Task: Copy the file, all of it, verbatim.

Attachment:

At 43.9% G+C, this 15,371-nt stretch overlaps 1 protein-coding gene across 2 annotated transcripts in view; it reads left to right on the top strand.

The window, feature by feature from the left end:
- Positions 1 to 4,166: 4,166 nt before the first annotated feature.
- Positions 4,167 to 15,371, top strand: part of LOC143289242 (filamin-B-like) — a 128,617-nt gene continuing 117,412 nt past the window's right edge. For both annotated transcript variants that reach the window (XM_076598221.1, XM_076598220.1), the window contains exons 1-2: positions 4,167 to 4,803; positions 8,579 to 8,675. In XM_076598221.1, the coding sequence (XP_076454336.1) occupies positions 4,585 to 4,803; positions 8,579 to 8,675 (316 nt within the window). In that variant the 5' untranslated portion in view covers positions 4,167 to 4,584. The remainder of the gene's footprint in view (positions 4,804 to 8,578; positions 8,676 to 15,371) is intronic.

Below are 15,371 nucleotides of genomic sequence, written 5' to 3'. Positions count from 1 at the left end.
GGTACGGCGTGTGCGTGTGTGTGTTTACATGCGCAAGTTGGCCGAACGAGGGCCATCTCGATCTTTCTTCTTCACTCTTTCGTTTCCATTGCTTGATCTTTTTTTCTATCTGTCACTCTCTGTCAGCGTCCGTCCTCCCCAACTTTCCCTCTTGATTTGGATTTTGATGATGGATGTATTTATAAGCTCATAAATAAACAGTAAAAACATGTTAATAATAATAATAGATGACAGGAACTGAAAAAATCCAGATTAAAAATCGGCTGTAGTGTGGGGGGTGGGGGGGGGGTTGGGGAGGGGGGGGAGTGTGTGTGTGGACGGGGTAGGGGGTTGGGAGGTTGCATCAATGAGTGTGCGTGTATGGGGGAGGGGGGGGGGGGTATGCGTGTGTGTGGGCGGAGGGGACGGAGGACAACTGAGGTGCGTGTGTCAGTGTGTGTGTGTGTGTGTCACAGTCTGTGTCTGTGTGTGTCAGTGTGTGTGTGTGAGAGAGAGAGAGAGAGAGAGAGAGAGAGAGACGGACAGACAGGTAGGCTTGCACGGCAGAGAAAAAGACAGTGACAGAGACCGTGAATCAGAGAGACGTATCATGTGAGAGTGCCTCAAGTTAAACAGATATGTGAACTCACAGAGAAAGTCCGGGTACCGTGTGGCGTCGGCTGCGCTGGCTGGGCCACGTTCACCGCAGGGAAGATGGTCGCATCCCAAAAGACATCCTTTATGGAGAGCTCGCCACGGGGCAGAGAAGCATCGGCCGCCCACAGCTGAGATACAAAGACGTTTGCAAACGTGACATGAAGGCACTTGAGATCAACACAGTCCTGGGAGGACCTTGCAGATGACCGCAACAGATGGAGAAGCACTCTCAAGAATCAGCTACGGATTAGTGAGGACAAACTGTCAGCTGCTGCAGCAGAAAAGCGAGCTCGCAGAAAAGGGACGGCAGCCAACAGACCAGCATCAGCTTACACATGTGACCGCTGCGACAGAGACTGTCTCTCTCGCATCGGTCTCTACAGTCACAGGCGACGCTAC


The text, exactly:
At 43.9% G+C, this 15,371-nt stretch overlaps 1 protein-coding gene across 2 annotated transcripts in view; it reads left to right on the top strand.

The window, feature by feature from the left end:
- Positions 1 to 4,166: 4,166 nt before the first annotated feature.
- Positions 4,167 to 15,371, top strand: part of LOC143289242 (filamin-B-like) — a 128,617-nt gene continuing 117,412 nt past the window's right edge. For both annotated transcript variants that reach the window (XM_076598221.1, XM_076598220.1), the window contains exons 1-2: positions 4,167 to 4,803; positions 8,579 to 8,675. In XM_076598221.1, the coding sequence (XP_076454336.1) occupies positions 4,585 to 4,803; positions 8,579 to 8,675 (316 nt within the window). In that variant the 5' untranslated portion in view covers positions 4,167 to 4,584. The remainder of the gene's footprint in view (positions 4,804 to 8,578; positions 8,676 to 15,371) is intronic.

Below are 15,371 nucleotides of genomic sequence, written 5' to 3'. Positions count from 1 at the left end.
GGTACGGCGTGTGCGTGTGTGTGTTTACATGCGCAAGTTGGCCGAACGAGGGCCATCTCGATCTTTCTTCTTCACTCTTTCGTTTCCATTGCTTGATCTTTTTTTCTATCTGTCACTCTCTGTCAGCGTCCGTCCTCCCCAACTTTCCCTCTTGATTTGGATTTTGATGATGGATGTATTTATAAGCTCATAAATAAACAGTAAAAACATGTTAATAATAATAATAGATGACAGGAACTGAAAAAATCCAGATTAAAAATCGGCTGTAGTGTGGGGGGTGGGGGGGGGGTTGGGGAGGGGGGGGAGTGTGTGTGTGGACGGGGTAGGGGGTTGGGAGGTTGCATCAATGAGTGTGCGTGTATGGGGGAGGGGGGGGGGGGTATGCGTGTGTGTGGGCGGAGGGGACGGAGGACAACTGAGGTGCGTGTGTCAGTGTGTGTGTGTGTGTGTCACAGTCTGTGTCTGTGTGTGTCAGTGTGTGTGTGTGAGAGAGAGAGAGAGAGAGAGAGAGAGAGAGACGGACAGACAGGTAGGCTTGCACGGCAGAGAAAAAGACAGTGACAGAGACCGTGAATCAGAGAGACGTATCATGTGAGAGTGCCTCAAGTTAAACAGATATGTGAACTCACAGAGAAAGTCCGGGTACCGTGTGGCGTCGGCTGCGCTGGCTGGGCCACGTTCACCGCAGGGAAGATGGTCGCATCCCAAAAGACATCCTTTATGGAGAGCTCGCCACGGGGCAGAGAAGCATCGGCCGCCCACAGCTGAGATACAAAGACGTTTGCAAACGTGACATGAAGGCACTTGAGATCAACACAGTCCTGGGAGGACCTTGCAGATGACCGCAACAGATGGAGAAGCACTCTCAAGAATCAGCTACGGATTAGTGAGGACAAACTGTCAGCTGCTGCAGCAGAAAAGCGAGCTCGCAGAAAAGGGACGGCAGCCAACAGACCAGCATCAGCTTACACATGTGACCGCTGCGACAGAGACTGTCTCTCTCGCATCGGTCTCTACAGTCACAGGCGACGCTAC